Just a few weeks ago, Corey Taylor was onstage at music venue Park City Live during the Sundance Film Festival, singing as he was backed by members of The Sound City Players: Cheap Trick’s Rick Nielsen and the surviving members of Nirvana, Krist Novoselic, Pat Smear and Dave Grohl. Grohl assembled the historic lineup of musicians to celebrate his documentary debut, "Sound City."
Less than one month later, Taylor, 39, will return to Utah as frontman of Stone Sour, in a co-headlining tour with fellow hard-rock band Papa Roach. It’s the biggest rock show of 2012 so far — if you don’t count the Sound City concert, of course.
"There will be a lot of great surprises," Taylor promised in a phone interview.
Stone Sour, the band, has its own surprising backstory. The band, born in 1992, performed in the club scene in its home state of Iowa without much success before breaking up in 1997. That year, Taylor joined then-up-and-coming metal band Slipknot, also based in Iowa.
With Taylor on board, Slipknot shot to the top of the charts with its self-titled debut album in 1999, and since then the band (known for wearing masks) has been nominated for seven Grammys (winning one) and has sold more than 20 million albums.
In 2002, Taylor, riding the crest of success that Slipknot had created, reunited with his old friends in Stone Sour in what was then his side project. Since then, Stone Sour has grown as big as Slipknot, with its most recent three albums debuting inside the Top 10 Billboard all-genre chart.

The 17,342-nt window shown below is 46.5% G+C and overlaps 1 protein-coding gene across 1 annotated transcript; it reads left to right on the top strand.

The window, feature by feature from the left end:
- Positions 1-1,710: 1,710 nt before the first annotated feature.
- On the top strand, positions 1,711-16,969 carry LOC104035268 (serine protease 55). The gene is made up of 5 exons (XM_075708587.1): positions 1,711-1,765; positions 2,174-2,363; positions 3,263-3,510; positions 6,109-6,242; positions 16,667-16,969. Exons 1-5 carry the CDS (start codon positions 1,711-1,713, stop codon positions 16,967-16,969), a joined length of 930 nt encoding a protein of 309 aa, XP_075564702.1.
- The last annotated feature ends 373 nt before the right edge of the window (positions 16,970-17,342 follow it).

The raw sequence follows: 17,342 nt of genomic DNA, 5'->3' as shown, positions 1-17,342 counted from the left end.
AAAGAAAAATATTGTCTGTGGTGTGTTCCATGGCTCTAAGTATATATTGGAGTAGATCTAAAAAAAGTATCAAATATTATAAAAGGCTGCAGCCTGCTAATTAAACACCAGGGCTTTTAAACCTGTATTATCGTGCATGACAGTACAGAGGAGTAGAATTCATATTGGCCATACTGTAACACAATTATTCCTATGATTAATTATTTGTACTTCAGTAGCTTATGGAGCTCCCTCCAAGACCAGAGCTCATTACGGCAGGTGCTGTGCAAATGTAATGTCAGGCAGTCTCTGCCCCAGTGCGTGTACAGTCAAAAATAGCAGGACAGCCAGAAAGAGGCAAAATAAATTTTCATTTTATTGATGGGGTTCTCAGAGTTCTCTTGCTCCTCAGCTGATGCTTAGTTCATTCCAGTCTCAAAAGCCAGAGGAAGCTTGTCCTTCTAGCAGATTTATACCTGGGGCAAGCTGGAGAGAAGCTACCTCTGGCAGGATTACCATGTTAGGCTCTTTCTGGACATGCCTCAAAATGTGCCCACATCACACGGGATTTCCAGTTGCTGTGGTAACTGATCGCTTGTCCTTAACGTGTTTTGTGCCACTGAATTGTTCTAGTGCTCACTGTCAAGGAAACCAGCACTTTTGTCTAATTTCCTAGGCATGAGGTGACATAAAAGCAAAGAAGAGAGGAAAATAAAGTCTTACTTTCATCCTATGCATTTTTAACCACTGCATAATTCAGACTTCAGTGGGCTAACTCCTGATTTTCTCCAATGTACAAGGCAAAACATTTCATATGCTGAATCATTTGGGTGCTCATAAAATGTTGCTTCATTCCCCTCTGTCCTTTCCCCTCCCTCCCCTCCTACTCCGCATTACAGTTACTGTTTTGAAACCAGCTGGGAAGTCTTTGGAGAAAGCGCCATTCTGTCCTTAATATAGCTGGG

The most recent album, "House of Gold & Bones — Part 1," released in September, was a landmark for the band. The concert double-album is about a man who goes on a journey after coming to a crossroads in his life. While the band rocks as hard as it ever has, the music offered a lyrical, thoughtful maturity that asked questions yet to be answered. (I considered including it on my Top 10 list of best albums of 2012, and now I believe I ranked it too low.)
Taylor said the album is the best the band has ever done, with the highly anticipated sequel, "House of Gold & Bones — Part 2," due April 9. After appearing in "Sound City," Taylor’s aspirations for the concept have grown, calling the album "cinematic."
Accompanying the release of the album will be a four-part graphic novel written by Taylor and distributed by Dark Horse Comics, the third-largest comics publisher in the U.S.
Co-headlining the concert is Papa Roach, the Northern California-based band that had its breakthrough in 2000 with "Infest," which reached triple-platinum status aided by the success of hit single "Last Resort." The album also earned the band a Grammy nomination for Best New Artist.
The band, which became known for blending rap-rock elements into its hard rock, has been consistently successful since "Infest."
Before the writing of "The Connection," which was released in October, frontman Jacoby Shaddix, 36, wasn’t happy. "I look back at me a year ago, and it was a very dark place," he said in a phone interview.
In the past year, a career-threatening injury forced him to re-examine his life. In August, the band canceled its remaining dates on the 2012 UPROAR Festival tour (including a stop in Utah) due to emergency vocal surgery for Shaddix, who was diagnosed with a nodule on his left vocal cord.
He wasn’t allowed to speak for weeks after the surgery, and he learned an important lesson. "It was the largest silence I’ve ever had," Shaddix said. "I learned everything that I say doesn’t need to be said. Sometimes I need to keep my mouth shut."
The despair that he felt at the start of 2012 has since disappeared. "It takes a lot of energy to hate yourself for your entire life," he said. Now, "I wake up every day so grateful."
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